People always want to know “why now” did you look for them. Besides my other unsuccessful attempts, I finally had the means to find them. But my main purpose was not to just get to know them, but to get to know them with this new understanding I’d had. This truth, this secret that had come to light which changed everything for me. But nobody wanted to know that and refused to hear it. And so it all came to an end.

I had risked it all and, for a time, it had paid off. But, in the end, I lost both sides of my family, that is, my mother’s kids and my father’s kids. But if you can’t have an honest relationship, is that even a relationship at all?

The good news is that those not so closely involved welcomed me with open arms.

If I Don’t Tell the Story, Who Will?

Reading the novel Lucy by the Sea (Elizabeth Strout) in the author’s very autobiographical style stirs up all kinds of memories and ideas, not only in my experience with Covid, which was so different from the main character’s (and author’s?) and probably from so many New Yorkers, that I’m driven to write bits and pieces of something that may or may not make it into a book.

One piece sitting on one of my hard drives is called “If I Don’t Tell the Story, Who Will?” Perhaps, it’s on a backup drive because I can’t find it on my newest computer. So I decided to write this new piece:

If I Don’t Tell the Story, Who Will?

The last time I “spoke” to my father was actually through email. I’d posted a photo on Facebook of him (with camera, next to Joe) with Marilyn Monroe and Joe DiMaggio, the one he had given me and said I had permission to post on my website even in a book as requested by somebody writing about Marilyn Monroe. Well, he asked me to take it down from Facebook. For some reason, it was a problem for my half sister, the one who was his daughter, not my other half sister, who was my mother’s daughter.

It brought back those heartbreaking memories of when I was a kid and had first heard that my dad was not my dad, that he was Sherry’s dad and I had a different dad. My grandmother (my mother’s mother) had given me a letter and photos, but my mother insisted I give them back, that they would “hurt” my step dad, who I called dad.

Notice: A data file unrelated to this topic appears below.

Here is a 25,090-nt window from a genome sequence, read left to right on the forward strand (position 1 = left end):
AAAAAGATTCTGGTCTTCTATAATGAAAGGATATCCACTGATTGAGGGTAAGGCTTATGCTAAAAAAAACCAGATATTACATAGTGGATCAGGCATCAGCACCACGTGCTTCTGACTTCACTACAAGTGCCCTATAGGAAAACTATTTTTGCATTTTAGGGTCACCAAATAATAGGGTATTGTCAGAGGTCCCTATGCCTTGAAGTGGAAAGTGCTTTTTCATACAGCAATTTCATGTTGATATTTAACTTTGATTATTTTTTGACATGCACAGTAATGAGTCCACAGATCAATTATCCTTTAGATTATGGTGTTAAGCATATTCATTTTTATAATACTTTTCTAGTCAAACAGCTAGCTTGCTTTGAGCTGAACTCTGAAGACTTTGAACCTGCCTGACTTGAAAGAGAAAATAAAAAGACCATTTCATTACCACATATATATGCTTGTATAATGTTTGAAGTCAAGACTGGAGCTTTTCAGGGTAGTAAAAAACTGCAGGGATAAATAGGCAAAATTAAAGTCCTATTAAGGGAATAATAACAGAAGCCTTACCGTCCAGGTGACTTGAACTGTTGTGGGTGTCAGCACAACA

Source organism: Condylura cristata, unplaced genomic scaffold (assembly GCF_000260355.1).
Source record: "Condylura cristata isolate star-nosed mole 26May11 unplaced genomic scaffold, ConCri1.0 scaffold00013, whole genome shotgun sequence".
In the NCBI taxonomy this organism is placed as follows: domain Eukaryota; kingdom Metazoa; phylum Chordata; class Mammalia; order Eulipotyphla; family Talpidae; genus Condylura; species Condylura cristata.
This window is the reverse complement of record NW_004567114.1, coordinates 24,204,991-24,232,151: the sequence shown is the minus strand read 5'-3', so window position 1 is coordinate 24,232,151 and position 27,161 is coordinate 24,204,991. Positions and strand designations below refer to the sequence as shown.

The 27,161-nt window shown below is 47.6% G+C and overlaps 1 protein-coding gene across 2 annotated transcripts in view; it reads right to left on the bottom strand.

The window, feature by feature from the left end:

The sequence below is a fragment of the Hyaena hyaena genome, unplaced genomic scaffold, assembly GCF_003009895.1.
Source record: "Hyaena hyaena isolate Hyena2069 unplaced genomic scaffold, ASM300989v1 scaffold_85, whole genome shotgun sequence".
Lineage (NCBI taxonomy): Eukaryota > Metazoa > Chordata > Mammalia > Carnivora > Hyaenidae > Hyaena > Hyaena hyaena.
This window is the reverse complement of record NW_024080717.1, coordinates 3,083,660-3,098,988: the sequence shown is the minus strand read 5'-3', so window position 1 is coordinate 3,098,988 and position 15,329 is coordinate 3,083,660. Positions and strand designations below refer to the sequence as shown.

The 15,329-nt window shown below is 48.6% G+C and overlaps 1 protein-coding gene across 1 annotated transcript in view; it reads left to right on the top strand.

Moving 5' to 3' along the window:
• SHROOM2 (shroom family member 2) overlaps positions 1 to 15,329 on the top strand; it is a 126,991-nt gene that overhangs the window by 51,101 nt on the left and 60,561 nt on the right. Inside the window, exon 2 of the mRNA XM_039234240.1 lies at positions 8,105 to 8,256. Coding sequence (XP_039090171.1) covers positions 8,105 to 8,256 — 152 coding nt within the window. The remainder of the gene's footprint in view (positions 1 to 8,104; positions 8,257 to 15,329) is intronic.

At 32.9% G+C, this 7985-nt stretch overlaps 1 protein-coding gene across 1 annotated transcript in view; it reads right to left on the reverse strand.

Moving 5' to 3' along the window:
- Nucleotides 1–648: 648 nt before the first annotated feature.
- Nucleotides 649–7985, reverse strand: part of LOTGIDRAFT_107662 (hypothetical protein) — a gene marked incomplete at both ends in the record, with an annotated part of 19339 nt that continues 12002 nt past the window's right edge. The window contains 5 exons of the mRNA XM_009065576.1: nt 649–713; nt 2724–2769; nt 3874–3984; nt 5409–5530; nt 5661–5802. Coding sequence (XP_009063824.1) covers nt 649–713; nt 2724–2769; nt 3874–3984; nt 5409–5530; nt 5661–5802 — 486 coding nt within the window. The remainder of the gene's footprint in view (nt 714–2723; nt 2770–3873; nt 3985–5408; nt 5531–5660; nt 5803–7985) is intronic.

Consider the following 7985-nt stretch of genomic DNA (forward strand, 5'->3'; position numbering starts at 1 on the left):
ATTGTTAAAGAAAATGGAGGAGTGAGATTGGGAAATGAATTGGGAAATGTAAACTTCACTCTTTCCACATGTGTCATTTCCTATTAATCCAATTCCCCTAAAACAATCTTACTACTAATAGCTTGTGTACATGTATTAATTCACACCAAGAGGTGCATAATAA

So to have my real father so many years later, the one I had searched for and found and met and was doing everything I could to create a relationship with, ask that I take down that photo was just too much! I deleted Facebook for the last time and never communicated with him again.

A year later, I sent him a Christmas card because I didn’t want to part that way but he died the next year and I don’t even know if he got the Christmas card as he was in an assisted living facility before his death. I only discovered my dad was dead when my aunt (my uncle’s widow) saw it on Facebook and told me at the same time that the rest of the world found out. This is why I hate Facebook.

Writing as Therapy

Writing used to be therapeutic for me. I processed a lot of stuff during that time of discovery by writing and blogging. And did I need to do that back then! You’d think I’d be finished by now. But every once in a while, some old feelings are stirred up and become too draining to write them in a book. It’s no longer therapeutic. Besides, I told that story in Myths of the Fatherless (the “cleaned-up” version, I might add… what if I told the whole story…) And that’s the idea behind “If I Don’t Tell the Story, Who Will?”

Even my wip, She’s Not That Good, is giving me migraines during the editing process. My editor kindly suggests I stop the project. But I’m feeling a bit stubborn and want to finish it. But will I have the stamina? Perhaps, one chapter at a time.

Music as Healer

Instead, I find music more soothing. It keeps me anchored in the present, instead of the past. It conquers the past. it’s like my brain has been rewired from writing to music and can’t really turn back. And if it’s true that you should “put your ass where your heart wants to be,” well, that is certainly where my heart is.